The rate by which student loan debt grows has doubled since the Chinese coronavirus pandemic started, reaching record-high levels. Experian found that most of the new debt can be federal loan payment pause, a coronavirus relief measure that appears to have incentivized consumers not to pay off their existing debt while they borrow more money.
Experian has found that in the past year, the overall student loan balance has increased by 12 percent, which is double the growth rate from 2015 to 2019, when student loan debt was only increasing by about 6 percent per year, according to a report by CNBC.
The total U.S. outstanding student loan debt is now a record high $1.57 trillion, a $166 billion increase year over year.
The report added that most of the student loan debt can be attributed to the federal loan payment pause, a coronavirus relief measure that has since been extended until October 2021, and appears to have incentivized consumers not to pay off their existing debt while they continue to borrow more money.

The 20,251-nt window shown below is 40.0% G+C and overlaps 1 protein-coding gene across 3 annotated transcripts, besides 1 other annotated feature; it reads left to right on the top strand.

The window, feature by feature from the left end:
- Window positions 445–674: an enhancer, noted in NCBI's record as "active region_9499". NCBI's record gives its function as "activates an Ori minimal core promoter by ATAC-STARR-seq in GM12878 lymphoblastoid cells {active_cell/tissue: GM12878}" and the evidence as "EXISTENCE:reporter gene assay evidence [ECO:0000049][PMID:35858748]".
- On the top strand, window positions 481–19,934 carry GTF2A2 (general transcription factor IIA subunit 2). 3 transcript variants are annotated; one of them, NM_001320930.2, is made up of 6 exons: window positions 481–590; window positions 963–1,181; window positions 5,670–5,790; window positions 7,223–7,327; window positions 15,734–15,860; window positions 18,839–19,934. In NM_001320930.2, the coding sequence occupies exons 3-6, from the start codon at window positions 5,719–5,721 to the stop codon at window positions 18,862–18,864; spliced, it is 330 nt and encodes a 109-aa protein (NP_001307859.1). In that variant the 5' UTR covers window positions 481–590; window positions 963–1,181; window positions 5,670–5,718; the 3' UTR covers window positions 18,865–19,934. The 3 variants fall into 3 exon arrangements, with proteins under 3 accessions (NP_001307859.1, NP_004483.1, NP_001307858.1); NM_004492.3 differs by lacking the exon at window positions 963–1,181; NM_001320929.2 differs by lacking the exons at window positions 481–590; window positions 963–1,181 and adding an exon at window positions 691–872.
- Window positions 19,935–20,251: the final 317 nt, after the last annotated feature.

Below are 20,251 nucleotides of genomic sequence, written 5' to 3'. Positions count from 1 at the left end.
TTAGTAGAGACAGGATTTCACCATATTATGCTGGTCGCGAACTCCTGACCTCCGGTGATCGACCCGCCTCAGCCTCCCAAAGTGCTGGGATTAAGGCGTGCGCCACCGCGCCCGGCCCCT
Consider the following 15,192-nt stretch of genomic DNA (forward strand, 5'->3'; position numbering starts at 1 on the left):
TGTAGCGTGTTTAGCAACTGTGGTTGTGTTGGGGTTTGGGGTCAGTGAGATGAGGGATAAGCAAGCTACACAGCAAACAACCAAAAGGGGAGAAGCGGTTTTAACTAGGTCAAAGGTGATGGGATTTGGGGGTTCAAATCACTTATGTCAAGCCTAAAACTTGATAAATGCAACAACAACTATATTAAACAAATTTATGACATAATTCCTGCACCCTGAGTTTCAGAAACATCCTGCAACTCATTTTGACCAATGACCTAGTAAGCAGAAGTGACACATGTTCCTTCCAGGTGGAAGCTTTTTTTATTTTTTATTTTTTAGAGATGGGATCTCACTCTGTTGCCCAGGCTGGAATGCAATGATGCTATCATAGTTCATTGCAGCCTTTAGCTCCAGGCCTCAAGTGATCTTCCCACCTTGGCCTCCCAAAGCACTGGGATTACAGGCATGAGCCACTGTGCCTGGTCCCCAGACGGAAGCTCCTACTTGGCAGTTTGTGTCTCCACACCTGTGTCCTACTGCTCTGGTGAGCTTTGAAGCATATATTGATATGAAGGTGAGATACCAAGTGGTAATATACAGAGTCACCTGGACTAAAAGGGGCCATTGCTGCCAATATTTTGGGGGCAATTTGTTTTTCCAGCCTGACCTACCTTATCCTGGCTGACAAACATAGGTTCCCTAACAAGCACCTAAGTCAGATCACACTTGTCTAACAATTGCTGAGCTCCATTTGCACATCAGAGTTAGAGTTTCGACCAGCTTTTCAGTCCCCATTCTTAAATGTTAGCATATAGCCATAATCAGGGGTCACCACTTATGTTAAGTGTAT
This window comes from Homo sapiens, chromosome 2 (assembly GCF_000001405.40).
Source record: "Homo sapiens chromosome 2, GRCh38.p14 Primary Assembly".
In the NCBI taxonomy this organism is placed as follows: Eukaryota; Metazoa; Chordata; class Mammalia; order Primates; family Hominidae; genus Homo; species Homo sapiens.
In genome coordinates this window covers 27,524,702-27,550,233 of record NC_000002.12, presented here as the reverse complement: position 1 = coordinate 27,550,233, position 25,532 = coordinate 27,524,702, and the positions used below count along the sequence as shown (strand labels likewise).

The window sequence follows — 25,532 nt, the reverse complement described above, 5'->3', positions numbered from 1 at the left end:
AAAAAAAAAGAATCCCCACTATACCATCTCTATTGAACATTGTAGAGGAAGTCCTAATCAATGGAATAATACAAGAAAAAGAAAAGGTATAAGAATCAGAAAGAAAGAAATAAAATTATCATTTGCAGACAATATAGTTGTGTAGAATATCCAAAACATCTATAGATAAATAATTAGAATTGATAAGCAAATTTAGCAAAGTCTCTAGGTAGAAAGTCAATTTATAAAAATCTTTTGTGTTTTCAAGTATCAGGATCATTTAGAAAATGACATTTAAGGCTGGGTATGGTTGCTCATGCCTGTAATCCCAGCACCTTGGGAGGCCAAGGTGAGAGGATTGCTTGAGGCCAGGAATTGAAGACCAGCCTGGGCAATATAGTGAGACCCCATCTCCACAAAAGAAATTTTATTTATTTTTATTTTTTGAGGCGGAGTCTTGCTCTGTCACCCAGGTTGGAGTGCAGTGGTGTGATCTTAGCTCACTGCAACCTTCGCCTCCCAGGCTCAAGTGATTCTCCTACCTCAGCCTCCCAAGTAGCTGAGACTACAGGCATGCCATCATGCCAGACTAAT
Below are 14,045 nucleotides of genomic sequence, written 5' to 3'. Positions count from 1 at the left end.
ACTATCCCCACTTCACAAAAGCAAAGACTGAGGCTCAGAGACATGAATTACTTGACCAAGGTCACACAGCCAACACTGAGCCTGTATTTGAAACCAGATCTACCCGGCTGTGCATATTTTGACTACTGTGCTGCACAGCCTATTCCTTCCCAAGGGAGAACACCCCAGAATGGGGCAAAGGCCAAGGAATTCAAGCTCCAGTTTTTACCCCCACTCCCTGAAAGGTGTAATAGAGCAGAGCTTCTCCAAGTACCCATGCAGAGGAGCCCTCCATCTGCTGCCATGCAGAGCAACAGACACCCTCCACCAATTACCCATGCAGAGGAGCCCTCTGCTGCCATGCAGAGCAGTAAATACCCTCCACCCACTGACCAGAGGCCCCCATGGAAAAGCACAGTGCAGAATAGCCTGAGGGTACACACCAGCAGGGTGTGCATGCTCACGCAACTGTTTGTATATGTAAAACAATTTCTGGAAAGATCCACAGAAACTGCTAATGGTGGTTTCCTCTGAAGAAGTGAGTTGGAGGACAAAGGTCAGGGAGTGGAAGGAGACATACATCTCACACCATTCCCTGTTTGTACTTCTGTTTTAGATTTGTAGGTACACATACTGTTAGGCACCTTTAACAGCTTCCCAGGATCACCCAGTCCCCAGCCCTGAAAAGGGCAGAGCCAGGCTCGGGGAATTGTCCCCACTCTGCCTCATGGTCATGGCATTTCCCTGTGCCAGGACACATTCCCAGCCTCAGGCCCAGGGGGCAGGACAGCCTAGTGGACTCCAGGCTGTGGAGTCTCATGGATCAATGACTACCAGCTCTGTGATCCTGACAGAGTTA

Experian’s data shows that it is not necessarily true that students are borrowing record-high levels of money during the pandemic, but that they are continuing to take out more loans on top of the ones that they already have, which they are not paying.
“Borrowers are taking advantage of the paused repayment on their federal loans by not making any payments at all,” reports CNBC.
Given that most are currently not paying off their student loans, Experian data also found that balances for individual borrowers have grown to a record-high of $38,792, which is an increase of over $3,000 per borrower.
Meanwhile, student loan delinquency rates have decreased significantly, as student loan delinquency rates across all “days past due” (DPD) ranges have gone down by double-digit percentages.